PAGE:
"Chaotic planets" that possess wildly unpredictable orbits and climates likely circle distant stars, suggesting that some alien worlds that look habitable might actually be hostile to life for millions of years at a time, a new study reports.
In the past two decades or so, astronomers have confirmed the existence of more than 1,800 exoplanets or planets orbiting distant stars. These worlds often differ greatly from any planets in our own solar system. For instance, so-called "hot Jupiters" are gas giants that lie closer to their host stars than Mercury does to the sun.
One possible kind of exoplanet system that researchers suggest could exist has planets whose orbital periods are nearly complete multiples of each other. For example, if one planet takes 100 days to complete an orbit — that is, the planet's "year" lasts 100 days — then other planets in that system could have orbital periods of about 200 days, 300 days and so on. [The Strangest Alien Planets]
If planets do have orbits with such "integer multiple" relationships to each other, they will regularly pull on each other at the same place in their orbits, creating a force whose effect amplifies over time in what is known as resonance. One instance of resonance is how a playground swing will climb higher from repeated pushes. Another well-known example can be seen when an opera singer hits just the right note to cause a champagne glass to resonate and shatter.
Now scientists find these repetitive gravitational tugs can grow slowly over millions of years to have major effects.
"What we found was that things go all haywire," study lead author Rory Barnes, an astronomer at the University of Washington, said in a statement. "Those little perturbations that keep happening at the same point cause one of the orbits to do some crazy things — even flip over entirely — and then kind of come back to where it was before. It was pretty unexpected for us."
The researchers modeled pairs of exoplanets whose orbits were in resonance around sunlike stars. These planets were also mutually inclined — that is, their orbits were angled against each other. The planets ranged from about the mass of the moon up to 40 times that of Earth.
The scientists found these resonant, mutually inclined systems are chaotic in nature, meaning the way they evolve is very sensitive to disturbances. Over time, it becomes virtually impossible to predict how chaotic systems like the weather will evolve, a phenomenon that has been termed the "butterfly effect," because a butterfly beating its fragile wings in the rainforest could theoretically set a storm in motion thousands of miles away.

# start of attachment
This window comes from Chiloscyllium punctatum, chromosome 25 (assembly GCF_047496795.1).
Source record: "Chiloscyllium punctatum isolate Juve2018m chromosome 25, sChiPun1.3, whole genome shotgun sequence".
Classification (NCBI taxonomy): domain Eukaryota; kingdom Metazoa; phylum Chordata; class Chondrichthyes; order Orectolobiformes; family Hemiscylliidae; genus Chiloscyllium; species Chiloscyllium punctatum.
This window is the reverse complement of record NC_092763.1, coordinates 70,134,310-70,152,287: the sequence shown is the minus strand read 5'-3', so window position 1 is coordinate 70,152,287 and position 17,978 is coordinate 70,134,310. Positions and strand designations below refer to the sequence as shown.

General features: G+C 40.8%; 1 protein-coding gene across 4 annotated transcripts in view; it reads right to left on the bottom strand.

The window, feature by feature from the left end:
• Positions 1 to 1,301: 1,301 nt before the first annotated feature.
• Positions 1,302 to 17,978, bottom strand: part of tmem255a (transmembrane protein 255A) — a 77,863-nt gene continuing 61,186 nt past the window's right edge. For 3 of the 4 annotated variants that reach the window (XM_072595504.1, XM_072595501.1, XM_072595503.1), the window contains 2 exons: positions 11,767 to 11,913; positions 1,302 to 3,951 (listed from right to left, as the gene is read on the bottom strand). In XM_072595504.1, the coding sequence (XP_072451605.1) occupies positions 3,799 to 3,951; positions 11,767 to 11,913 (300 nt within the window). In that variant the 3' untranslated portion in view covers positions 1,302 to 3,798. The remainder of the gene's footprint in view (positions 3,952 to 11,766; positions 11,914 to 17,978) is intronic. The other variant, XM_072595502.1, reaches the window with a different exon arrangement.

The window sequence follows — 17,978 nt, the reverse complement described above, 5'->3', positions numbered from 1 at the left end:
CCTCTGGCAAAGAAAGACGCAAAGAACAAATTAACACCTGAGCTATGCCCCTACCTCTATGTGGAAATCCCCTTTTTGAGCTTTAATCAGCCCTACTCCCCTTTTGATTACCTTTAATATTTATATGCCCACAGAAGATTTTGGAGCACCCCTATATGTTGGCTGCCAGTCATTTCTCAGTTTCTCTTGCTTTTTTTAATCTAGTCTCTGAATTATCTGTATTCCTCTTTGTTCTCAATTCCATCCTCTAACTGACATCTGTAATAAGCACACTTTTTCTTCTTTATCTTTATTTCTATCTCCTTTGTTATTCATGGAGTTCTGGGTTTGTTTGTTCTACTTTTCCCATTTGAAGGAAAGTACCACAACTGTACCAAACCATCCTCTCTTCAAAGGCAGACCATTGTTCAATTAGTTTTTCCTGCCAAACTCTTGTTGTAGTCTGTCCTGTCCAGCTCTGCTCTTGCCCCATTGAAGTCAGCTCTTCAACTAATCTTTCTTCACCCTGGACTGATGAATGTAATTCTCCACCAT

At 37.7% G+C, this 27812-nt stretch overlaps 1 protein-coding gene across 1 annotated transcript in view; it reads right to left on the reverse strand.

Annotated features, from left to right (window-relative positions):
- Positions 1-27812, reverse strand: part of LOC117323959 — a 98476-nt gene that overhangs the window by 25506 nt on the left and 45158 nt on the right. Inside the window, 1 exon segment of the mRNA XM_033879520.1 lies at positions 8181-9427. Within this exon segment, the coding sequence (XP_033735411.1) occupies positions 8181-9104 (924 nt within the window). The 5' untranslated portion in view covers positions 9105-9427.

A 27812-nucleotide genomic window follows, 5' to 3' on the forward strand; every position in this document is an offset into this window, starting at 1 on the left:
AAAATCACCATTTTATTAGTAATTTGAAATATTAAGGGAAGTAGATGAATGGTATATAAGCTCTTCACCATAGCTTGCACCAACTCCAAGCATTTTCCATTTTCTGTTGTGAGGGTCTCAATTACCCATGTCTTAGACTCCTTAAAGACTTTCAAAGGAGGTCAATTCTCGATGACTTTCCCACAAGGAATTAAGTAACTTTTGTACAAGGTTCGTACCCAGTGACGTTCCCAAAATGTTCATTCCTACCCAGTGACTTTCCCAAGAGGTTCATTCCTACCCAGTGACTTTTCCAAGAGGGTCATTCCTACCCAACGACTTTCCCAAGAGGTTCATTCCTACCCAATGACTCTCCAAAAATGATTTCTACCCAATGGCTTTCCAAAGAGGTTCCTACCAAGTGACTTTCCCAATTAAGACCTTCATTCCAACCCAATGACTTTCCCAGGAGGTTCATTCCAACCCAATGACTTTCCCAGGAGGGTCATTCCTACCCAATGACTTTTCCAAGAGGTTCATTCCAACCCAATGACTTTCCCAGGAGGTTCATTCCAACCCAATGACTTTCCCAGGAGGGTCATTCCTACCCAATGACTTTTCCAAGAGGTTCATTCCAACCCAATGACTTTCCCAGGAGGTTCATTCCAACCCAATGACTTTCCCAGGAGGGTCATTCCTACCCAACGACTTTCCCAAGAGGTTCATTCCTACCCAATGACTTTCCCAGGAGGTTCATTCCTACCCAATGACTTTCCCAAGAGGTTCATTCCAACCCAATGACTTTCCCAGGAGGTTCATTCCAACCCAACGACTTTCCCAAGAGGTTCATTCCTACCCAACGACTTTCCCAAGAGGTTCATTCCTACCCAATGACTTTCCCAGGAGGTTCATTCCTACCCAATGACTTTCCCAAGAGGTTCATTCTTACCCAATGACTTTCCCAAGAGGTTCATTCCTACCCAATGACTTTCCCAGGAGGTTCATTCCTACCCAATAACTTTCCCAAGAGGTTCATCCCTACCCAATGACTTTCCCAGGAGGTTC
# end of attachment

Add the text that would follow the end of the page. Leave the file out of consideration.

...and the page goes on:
Such chaos can alter a planet's orbit. This in turn could wreak havoc on its climate, since the distance of a planet around its star over time is a major factor in climate changes.
"You would never know when the next ice age or hot spell was coming," Barnes told Space.com. "In many cases, the changes can take thousands of years to occur, so they wouldn't be changes over your lifetime, but they would certainly impact the rise and fall of civilizations as rapid and constant climate change transformed deserts into ice fields and tropical rainforests into oceans."
This chaos might even lead a planet's orbit to become so eccentric — that is, elongated — "that a planet could slam into its host star — an extreme form of climate change!" Barnes said in the statement.
These findings should influence where astronomers look for exoplanets that might host life as it is known on Earth. Hunts for extraterrestrial life usually focus on "habitable zones," the areas around stars where it is warm enough for a world to have liquid water on its surface. However, chaos might lead a planet currently in a habitable zone to develop an orbit and climate severe enough to either inhibit life or sterilize the planet if life has already begun, Barnes said.
"Planets in systems that drive orbits to near misses with the host stars are less promising targets and should be skipped over for other candidates, even if they are found today in circular orbits in the habitable zone," Barnes said in the statement.
The researchers determined that the exoplanet systems HD 73526, HD 45364 and HD 60532 may be chaotic in nature. The study team also noted that the Gaia space telescope, which the European Space Agency launched in 2013, could soon detect many chaotic Jupiter-size planets.
"The biggest question is likely to be how common these systems are, which we don't know yet," Barnes said. "These may be galactic oddities, or they could be a small but significant minority."
The scientists detailed their findings online March 11 in The Astrophysical Journal.
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Charles Q. Choi is a contributing writer for Space.com and Live Science. He covers all things human origins and astronomy as well as physics, animals and general science topics. Charles has a Master of Arts degree from the University of Missouri-Columbia, School of Journalism and a Bachelor of Arts degree from the University of South Florida. Charles has visited every continent on Earth, drinking rancid yak butter tea in Lhasa, snorkeling with sea lions in the Galapagos and even climbing an iceberg in Antarctica. Visit him at http://www.sciwriter.us